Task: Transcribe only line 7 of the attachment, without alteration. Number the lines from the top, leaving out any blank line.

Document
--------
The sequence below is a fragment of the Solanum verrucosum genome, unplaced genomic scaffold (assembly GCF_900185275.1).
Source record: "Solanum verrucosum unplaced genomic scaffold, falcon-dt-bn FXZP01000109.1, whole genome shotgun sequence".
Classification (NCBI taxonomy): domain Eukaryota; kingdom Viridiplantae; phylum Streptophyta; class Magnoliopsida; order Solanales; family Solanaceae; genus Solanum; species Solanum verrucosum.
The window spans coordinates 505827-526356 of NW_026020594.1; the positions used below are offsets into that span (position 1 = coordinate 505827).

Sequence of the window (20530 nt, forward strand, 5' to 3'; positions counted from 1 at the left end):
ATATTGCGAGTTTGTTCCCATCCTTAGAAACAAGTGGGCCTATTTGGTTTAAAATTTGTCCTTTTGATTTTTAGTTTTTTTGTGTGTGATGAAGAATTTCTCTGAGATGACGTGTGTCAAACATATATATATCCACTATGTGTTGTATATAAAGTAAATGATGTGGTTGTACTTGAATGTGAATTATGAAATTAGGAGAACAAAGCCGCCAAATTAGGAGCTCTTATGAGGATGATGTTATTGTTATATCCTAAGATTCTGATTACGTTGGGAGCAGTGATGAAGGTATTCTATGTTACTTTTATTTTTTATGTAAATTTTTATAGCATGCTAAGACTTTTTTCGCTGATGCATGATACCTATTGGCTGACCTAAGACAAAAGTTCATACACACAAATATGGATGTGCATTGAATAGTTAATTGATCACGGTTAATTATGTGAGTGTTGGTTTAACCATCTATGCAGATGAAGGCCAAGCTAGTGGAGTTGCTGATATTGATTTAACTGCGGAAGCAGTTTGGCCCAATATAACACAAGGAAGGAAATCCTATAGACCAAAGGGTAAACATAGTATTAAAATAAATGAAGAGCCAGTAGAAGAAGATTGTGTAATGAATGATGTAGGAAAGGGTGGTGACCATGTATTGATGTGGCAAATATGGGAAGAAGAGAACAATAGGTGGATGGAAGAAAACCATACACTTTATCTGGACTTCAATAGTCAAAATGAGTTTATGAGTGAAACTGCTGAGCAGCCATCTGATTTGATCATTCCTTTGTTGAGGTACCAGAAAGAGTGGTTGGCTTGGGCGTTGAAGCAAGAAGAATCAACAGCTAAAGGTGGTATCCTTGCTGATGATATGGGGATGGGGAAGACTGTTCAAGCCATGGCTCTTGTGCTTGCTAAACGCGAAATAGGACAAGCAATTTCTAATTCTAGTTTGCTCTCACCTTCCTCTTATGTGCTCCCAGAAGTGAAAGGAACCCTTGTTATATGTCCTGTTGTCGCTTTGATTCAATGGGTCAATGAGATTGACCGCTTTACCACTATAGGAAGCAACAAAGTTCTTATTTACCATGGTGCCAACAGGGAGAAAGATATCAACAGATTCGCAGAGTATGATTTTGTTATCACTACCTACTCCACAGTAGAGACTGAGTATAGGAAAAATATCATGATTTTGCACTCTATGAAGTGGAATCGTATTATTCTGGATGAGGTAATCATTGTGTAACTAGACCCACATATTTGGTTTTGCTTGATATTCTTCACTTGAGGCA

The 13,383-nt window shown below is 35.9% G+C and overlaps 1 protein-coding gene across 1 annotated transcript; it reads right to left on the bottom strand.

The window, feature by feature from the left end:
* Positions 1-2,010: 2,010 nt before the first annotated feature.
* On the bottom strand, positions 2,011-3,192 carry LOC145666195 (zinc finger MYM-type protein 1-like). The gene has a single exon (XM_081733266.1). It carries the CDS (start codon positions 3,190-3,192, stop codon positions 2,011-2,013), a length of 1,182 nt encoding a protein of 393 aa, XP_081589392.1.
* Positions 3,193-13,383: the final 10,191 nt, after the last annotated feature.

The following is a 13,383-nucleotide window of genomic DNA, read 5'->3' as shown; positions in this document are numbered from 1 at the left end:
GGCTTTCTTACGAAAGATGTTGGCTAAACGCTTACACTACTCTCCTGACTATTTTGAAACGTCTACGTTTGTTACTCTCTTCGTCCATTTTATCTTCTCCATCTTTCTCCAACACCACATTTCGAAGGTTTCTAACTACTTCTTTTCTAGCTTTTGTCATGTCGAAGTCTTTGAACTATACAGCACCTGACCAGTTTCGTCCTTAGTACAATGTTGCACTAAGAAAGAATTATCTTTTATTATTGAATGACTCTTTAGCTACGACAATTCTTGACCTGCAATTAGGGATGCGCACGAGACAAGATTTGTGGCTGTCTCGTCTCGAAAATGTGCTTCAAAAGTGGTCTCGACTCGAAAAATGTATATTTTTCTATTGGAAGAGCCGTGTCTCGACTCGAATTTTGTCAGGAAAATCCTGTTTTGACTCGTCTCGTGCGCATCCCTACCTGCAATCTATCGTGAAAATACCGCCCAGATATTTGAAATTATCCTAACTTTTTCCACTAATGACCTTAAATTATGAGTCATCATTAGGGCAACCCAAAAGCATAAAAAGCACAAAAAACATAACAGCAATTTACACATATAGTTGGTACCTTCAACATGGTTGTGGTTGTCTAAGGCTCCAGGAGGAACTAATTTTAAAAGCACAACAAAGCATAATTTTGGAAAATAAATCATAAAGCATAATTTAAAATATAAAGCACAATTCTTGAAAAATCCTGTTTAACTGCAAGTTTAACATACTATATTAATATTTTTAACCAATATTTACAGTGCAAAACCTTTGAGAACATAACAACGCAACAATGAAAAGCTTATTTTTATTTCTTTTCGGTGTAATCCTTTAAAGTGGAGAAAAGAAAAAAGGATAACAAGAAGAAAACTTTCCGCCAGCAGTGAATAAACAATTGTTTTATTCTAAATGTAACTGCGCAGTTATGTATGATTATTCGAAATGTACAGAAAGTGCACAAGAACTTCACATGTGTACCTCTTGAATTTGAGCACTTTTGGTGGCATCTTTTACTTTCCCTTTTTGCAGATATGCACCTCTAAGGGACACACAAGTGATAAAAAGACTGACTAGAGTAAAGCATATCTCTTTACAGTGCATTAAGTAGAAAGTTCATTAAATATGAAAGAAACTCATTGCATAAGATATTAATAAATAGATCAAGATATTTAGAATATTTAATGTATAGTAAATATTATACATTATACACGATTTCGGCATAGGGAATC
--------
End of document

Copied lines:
The 13,383-nt window shown below is 35.9% G+C and overlaps 1 protein-coding gene across 1 annotated transcript; it reads right to left on the bottom strand.